Born in Henderson, Minnesota, on December 13th, 1917 to parents Michael Trimbo and Celia Doheny, Bob forged a life of ironic success and an unlucky addiction to challenges. Bob lost both parents at age 12, and was raised by his sister May. He performed his first miracle in overcoming the stigma Inez Mae Dressen had of him as being a “trouble-making friend of her brother’s,” and convinced her to go on a date with him, during which he purported to change a flat tire 4 times that evening. Bob joined the Army in 1941 and was stationed in Colorado Springs, where he married Inez on August 19th, 1942; he the age 24, she 20 years old. In reference to her, he frequently said he had never been single. She was the love of his life; they were married for 67 years until her passing in 2010.

World War II saw Bob placed into the Pacific Theater of combat, where he and several thousand other soldiers in tight quarters were deployed from Fort Lewis via ship and were greeted with rough seas several days later after dinner; it would be over 60 years later before he ate spaghetti again. During the Pacific campaign, Bob volunteered for a “dangerous and hazardous mission,” that evolved into the Merrill’s Marauders, a unit designed for jungle warfare against the Japanese in Burma. For his service, Bob was awarded the Bronze Star and the Combat Infantryman Badge. A movie starring Jeff Chandler would later be made loosely regarding the exploits of this unit, and when asked his thoughts of the movie’s accuracy, Bob offered only “I never saw any damn women in that jungle.” After the war, Bob’s return to the United States saw him through 48 hours of flying time that took him to stops in Iran, Egypt, Casablanca, the Azores and Bermuda, before returning to New York, circumnavigating the globe by 1944.

Returned to Inez, Bob and his wife had 11 children over the next 16 years. During this time, he delivered heating oil for the Scott’s Brothers until Bob purchased Rosemere Service Station in ’56, which later became Rosemere Towing with the purchase of their first tow truck in ’59. The toll of raising 11 children and working 7 very long days a week led to the eventual selling of Rosemere Towing, and the purchase of Rosemere Tavern. Bob was enchanted with the idea of having a guaranteed day off; at that time it was illegal for beer to be sold on Sundays. That particular law was changed 6 months later, returning Bob to a 7-day work week. He described this only as “his luck.” Bob had quit drinking years before purchasing the tavern, and through all the subsequent years he worked he never broke his sobriety. He sold Rosemere Tavern in 1979, “retiring” to a life of continuing to work and assist in the tavern for another 20 years, growing a magnificent 1.5 acre garden, and dedicating his service and devotion to his family.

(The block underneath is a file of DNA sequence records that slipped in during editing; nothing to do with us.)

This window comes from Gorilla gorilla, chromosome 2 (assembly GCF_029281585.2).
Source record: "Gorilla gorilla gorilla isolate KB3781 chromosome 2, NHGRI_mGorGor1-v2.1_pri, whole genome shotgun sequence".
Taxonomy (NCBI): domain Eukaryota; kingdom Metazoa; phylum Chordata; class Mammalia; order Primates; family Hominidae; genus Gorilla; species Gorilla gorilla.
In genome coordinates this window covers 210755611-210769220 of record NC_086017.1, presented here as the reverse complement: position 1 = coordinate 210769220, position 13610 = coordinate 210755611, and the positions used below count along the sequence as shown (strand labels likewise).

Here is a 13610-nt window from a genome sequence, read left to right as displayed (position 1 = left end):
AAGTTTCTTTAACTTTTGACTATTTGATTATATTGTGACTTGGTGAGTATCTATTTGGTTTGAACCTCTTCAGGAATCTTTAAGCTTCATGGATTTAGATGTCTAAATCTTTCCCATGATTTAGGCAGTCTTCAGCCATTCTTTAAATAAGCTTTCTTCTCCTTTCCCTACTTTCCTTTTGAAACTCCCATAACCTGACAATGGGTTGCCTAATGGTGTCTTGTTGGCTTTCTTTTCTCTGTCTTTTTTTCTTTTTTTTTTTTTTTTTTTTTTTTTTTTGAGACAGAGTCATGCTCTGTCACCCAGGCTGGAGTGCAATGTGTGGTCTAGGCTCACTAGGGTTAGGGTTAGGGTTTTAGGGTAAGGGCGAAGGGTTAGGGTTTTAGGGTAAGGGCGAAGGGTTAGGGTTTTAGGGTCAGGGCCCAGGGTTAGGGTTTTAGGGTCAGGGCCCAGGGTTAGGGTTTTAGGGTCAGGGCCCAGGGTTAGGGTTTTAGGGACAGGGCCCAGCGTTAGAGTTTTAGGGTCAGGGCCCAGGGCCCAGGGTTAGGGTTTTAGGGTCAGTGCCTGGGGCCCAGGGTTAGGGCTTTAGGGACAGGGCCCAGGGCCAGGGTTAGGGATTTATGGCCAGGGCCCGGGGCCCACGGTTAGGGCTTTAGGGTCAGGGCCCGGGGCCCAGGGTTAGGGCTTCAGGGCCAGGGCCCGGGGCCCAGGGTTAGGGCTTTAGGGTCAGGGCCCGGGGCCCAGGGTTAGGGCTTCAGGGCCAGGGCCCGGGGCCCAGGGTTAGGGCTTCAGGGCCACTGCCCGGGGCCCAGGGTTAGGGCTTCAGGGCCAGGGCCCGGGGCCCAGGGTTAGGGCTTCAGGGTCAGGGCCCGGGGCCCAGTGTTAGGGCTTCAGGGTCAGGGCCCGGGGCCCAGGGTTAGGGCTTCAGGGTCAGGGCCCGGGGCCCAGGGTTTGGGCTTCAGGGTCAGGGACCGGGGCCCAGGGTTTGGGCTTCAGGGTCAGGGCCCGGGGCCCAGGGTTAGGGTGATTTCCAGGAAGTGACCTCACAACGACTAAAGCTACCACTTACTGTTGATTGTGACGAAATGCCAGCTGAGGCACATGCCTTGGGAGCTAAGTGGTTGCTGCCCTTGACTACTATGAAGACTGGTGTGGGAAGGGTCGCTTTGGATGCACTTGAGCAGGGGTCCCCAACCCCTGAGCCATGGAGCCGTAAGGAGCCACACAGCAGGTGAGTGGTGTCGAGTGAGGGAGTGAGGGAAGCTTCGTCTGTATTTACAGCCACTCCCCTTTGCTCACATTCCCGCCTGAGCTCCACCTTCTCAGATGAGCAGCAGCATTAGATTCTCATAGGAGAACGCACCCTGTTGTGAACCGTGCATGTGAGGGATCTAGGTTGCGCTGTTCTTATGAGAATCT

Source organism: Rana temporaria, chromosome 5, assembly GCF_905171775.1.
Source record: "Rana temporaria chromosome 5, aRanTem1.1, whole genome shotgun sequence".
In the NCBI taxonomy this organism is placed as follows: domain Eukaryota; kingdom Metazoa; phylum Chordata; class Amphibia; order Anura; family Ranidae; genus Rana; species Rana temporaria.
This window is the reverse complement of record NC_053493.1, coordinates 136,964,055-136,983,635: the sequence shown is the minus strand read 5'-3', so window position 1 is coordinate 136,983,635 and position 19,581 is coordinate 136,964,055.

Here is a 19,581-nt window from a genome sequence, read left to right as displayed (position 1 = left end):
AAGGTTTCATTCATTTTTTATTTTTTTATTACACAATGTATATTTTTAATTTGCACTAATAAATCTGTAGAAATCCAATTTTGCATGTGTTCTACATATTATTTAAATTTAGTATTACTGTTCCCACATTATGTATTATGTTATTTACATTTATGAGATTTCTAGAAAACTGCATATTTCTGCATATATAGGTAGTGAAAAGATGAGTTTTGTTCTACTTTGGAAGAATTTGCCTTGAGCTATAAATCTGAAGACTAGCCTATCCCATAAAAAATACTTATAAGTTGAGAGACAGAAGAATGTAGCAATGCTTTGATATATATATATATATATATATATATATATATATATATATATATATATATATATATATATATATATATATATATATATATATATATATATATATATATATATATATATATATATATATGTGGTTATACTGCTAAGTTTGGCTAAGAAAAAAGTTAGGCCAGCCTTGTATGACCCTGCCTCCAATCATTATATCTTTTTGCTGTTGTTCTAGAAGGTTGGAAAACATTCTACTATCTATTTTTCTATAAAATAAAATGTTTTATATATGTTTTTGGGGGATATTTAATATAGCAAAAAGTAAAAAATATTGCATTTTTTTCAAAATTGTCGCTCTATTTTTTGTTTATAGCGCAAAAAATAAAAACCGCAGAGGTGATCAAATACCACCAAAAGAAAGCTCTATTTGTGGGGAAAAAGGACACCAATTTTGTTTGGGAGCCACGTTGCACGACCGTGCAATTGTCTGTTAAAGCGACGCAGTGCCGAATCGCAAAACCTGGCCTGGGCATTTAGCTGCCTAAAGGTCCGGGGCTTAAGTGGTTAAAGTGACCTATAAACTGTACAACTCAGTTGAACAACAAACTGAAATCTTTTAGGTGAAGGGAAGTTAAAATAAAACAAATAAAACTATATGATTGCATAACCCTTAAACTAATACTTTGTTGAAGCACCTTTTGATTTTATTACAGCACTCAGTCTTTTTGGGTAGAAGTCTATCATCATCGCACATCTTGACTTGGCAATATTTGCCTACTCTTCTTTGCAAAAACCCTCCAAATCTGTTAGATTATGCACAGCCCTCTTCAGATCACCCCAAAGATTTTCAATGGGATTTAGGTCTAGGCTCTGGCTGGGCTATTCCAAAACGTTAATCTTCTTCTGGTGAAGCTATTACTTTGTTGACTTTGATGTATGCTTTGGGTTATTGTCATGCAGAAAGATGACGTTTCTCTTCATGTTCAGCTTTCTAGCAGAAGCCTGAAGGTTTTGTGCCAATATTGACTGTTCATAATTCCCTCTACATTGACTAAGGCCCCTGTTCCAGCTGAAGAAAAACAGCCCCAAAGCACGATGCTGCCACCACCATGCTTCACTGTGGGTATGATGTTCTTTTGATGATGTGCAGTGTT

The title of son, brother, soldier, employer, friend, father and husband paled to the mantle he would wear for the next 47 years with the arrival of his first grandchild. Bob, or forever after “Grandpa,” would go on to see his family swell to include 23 grandchildren, 23 great-grandchildren, and 5 great-great-grandchildren before his passing.

Bob smoked from the age of 7 to 65, and when confronted by his physician regarding his ailing health, he conceded he would not be able to break the addiction. He was informed if he continued smoking, he would not live to see his grandchildren grow up. “Grandpa” Bob never smoked another day in his life. He reaffirmed this the day before his passing, proudly stating that he never had another cigarette. Of his many occupations, no job suited Bob better than that of Grandfather. His long life of work, courage and self-sufficient determination was not lost on his family. He often left us in wonder of his character, and always made us laugh. He would do anything for his family, and loved the opportunities he had to help his grandchildren; teacher, mentor, chauffeur. As was his nature in any endeavor he chose, his love for his grandchildren was adamantly resolute. Bob was not a man for pity; he was stubbornly independent until his last day. He acknowledged he had no regrets, and his family was the proudest thing he had ever accomplished. In looking back to his early days in Minnesota, his response in wonder to whether or not he would ever make it this far was an ever familiar Bob quote, “Hell no.” As was his nature, he passed the way he wanted; in his home, with family, with no regrets.

We are better people for having known him, having had him in our lives, and our loss is tremendous in the wake of his passing.

We love you Father, Grandfather, Great-Grandfather, and Great-Great-Grandfather. May you rest in peace.